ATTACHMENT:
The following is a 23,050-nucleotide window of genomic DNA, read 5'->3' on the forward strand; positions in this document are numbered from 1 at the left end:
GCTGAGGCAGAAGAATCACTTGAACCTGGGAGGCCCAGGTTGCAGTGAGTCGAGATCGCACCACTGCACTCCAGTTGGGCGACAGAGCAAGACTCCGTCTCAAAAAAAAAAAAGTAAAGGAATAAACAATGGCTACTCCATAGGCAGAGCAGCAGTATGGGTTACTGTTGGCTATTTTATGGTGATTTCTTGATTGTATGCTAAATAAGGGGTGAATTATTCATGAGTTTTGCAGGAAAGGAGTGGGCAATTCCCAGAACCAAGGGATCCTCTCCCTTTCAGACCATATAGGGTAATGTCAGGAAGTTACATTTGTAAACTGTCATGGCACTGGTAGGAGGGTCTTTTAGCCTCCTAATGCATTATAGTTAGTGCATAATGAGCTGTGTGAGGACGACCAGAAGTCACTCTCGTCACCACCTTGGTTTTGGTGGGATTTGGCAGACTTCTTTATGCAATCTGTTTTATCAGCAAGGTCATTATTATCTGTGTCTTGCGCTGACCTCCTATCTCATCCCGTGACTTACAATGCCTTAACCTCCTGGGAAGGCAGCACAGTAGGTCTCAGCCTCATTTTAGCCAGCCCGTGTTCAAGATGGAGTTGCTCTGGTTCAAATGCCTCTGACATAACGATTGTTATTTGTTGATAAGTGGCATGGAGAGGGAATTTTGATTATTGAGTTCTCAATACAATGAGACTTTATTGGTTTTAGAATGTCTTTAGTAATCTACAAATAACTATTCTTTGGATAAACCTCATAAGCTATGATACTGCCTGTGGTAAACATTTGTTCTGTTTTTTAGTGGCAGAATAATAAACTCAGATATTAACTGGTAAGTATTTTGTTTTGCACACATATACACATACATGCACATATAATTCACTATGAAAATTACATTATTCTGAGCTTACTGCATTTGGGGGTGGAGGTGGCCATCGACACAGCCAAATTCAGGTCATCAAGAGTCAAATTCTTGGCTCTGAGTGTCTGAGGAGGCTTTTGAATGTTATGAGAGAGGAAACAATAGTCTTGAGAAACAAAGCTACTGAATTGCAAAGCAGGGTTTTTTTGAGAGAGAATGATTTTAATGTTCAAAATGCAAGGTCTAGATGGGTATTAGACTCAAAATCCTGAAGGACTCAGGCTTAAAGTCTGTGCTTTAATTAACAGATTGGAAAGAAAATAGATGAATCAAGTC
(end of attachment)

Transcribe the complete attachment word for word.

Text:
The following is a 23,050-nucleotide window of genomic DNA, read 5'->3' on the forward strand; positions in this document are numbered from 1 at the left end:
GCTGAGGCAGAAGAATCACTTGAACCTGGGAGGCCCAGGTTGCAGTGAGTCGAGATCGCACCACTGCACTCCAGTTGGGCGACAGAGCAAGACTCCGTCTCAAAAAAAAAAAAGTAAAGGAATAAACAATGGCTACTCCATAGGCAGAGCAGCAGTATGGGTTACTGTTGGCTATTTTATGGTGATTTCTTGATTGTATGCTAAATAAGGGGTGAATTATTCATGAGTTTTGCAGGAAAGGAGTGGGCAATTCCCAGAACCAAGGGATCCTCTCCCTTTCAGACCATATAGGGTAATGTCAGGAAGTTACATTTGTAAACTGTCATGGCACTGGTAGGAGGGTCTTTTAGCCTCCTAATGCATTATAGTTAGTGCATAATGAGCTGTGTGAGGACGACCAGAAGTCACTCTCGTCACCACCTTGGTTTTGGTGGGATTTGGCAGACTTCTTTATGCAATCTGTTTTATCAGCAAGGTCATTATTATCTGTGTCTTGCGCTGACCTCCTATCTCATCCCGTGACTTACAATGCCTTAACCTCCTGGGAAGGCAGCACAGTAGGTCTCAGCCTCATTTTAGCCAGCCCGTGTTCAAGATGGAGTTGCTCTGGTTCAAATGCCTCTGACATAACGATTGTTATTTGTTGATAAGTGGCATGGAGAGGGAATTTTGATTATTGAGTTCTCAATACAATGAGACTTTATTGGTTTTAGAATGTCTTTAGTAATCTACAAATAACTATTCTTTGGATAAACCTCATAAGCTATGATACTGCCTGTGGTAAACATTTGTTCTGTTTTTTAGTGGCAGAATAATAAACTCAGATATTAACTGGTAAGTATTTTGTTTTGCACACATATACACATACATGCACATATAATTCACTATGAAAATTACATTATTCTGAGCTTACTGCATTTGGGGGTGGAGGTGGCCATCGACACAGCCAAATTCAGGTCATCAAGAGTCAAATTCTTGGCTCTGAGTGTCTGAGGAGGCTTTTGAATGTTATGAGAGAGGAAACAATAGTCTTGAGAAACAAAGCTACTGAATTGCAAAGCAGGGTTTTTTTGAGAGAGAATGATTTTAATGTTCAAAATGCAAGGTCTAGATGGGTATTAGACTCAAAATCCTGAAGGACTCAGGCTTAAAGTCTGTGCTTTAATTAACAGATTGGAAAGAAAATAGATGAATCAAGTC